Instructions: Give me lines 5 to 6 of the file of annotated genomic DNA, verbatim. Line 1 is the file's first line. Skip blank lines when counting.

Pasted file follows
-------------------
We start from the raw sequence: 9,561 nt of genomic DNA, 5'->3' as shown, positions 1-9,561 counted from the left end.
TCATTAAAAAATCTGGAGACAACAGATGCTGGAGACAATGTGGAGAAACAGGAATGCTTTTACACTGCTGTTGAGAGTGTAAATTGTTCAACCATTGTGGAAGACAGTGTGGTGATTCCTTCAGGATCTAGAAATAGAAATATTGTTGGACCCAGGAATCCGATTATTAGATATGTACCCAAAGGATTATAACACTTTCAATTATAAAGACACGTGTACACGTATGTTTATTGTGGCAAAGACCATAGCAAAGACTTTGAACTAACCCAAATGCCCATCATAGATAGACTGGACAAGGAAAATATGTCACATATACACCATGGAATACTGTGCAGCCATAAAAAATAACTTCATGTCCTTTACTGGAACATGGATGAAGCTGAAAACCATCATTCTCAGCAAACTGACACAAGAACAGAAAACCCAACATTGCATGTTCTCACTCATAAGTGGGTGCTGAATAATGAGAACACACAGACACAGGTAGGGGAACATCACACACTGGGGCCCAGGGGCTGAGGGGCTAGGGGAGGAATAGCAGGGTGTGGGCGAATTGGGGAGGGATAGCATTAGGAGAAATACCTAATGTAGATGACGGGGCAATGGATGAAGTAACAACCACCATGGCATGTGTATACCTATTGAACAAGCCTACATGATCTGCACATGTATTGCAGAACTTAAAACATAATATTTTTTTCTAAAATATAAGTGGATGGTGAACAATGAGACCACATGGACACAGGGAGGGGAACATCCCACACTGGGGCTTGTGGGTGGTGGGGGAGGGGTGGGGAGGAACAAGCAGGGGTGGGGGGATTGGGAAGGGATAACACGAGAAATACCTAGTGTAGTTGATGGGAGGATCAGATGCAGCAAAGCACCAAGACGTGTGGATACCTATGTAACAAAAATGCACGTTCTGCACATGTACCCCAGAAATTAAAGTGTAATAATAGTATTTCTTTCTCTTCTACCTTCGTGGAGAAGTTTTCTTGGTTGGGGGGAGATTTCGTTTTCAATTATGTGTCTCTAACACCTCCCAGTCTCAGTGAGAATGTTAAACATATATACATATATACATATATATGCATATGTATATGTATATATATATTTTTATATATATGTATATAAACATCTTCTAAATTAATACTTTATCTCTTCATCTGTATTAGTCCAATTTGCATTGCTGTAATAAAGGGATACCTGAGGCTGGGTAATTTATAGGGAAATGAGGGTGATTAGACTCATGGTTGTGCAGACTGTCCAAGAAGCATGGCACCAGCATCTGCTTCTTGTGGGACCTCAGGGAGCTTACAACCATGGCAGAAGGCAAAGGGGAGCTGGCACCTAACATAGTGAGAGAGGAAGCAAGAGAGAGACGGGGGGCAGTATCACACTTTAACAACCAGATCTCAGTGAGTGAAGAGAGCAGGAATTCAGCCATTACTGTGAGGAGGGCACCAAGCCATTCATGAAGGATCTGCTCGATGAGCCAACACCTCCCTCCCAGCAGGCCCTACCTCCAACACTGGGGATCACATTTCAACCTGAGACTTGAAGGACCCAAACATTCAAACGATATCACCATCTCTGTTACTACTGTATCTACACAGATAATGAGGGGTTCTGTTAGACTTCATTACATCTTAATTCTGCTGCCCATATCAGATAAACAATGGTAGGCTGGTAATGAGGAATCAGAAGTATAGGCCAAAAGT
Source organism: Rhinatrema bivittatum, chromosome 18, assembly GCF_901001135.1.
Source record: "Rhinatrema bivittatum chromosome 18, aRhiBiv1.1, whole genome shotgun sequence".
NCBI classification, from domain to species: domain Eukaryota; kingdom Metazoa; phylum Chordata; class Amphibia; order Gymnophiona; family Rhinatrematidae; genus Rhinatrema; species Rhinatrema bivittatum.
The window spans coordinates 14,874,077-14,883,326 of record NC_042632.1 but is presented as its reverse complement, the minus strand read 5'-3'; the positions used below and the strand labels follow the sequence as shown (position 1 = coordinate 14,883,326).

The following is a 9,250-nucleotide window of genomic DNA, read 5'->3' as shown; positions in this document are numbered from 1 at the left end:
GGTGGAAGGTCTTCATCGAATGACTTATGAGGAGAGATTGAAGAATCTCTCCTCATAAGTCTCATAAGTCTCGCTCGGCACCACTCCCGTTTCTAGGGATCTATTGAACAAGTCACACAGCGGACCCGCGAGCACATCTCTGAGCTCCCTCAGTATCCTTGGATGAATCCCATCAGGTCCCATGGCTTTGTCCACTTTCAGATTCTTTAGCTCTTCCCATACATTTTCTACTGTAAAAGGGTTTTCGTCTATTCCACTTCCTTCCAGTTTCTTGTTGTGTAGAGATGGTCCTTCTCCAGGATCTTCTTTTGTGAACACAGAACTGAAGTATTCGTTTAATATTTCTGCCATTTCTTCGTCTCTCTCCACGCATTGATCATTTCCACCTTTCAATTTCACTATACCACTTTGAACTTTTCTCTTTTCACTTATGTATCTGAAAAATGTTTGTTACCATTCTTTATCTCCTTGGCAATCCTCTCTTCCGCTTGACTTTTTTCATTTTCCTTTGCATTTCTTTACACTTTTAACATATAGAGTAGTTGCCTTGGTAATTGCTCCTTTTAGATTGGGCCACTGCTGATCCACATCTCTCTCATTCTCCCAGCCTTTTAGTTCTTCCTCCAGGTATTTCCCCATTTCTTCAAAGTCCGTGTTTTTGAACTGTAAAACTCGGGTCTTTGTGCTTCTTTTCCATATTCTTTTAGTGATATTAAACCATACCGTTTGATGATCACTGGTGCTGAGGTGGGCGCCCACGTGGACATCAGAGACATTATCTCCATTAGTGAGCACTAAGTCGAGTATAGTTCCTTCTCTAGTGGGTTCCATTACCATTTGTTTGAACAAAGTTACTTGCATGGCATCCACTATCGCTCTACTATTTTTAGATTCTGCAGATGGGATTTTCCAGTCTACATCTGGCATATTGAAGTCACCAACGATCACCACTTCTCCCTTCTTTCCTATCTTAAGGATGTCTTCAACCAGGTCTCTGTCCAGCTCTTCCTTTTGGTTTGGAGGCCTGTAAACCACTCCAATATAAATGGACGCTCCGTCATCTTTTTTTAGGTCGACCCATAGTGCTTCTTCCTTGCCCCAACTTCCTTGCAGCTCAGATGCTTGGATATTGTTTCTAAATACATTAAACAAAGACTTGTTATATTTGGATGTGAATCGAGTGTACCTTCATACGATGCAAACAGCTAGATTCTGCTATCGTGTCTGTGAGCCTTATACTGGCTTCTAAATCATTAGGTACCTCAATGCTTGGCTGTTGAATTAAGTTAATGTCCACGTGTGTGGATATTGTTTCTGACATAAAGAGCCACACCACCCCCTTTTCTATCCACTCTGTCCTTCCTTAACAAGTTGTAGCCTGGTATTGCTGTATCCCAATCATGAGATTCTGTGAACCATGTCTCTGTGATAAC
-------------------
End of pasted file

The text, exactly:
NCBI classification, from domain to species: domain Eukaryota; kingdom Metazoa; phylum Chordata; class Amphibia; order Gymnophiona; family Rhinatrematidae; genus Rhinatrema; species Rhinatrema bivittatum.
The window spans coordinates 14,874,077-14,883,326 of record NC_042632.1 but is presented as its reverse complement, the minus strand read 5'-3'; the positions used below and the strand labels follow the sequence as shown (position 1 = coordinate 14,883,326).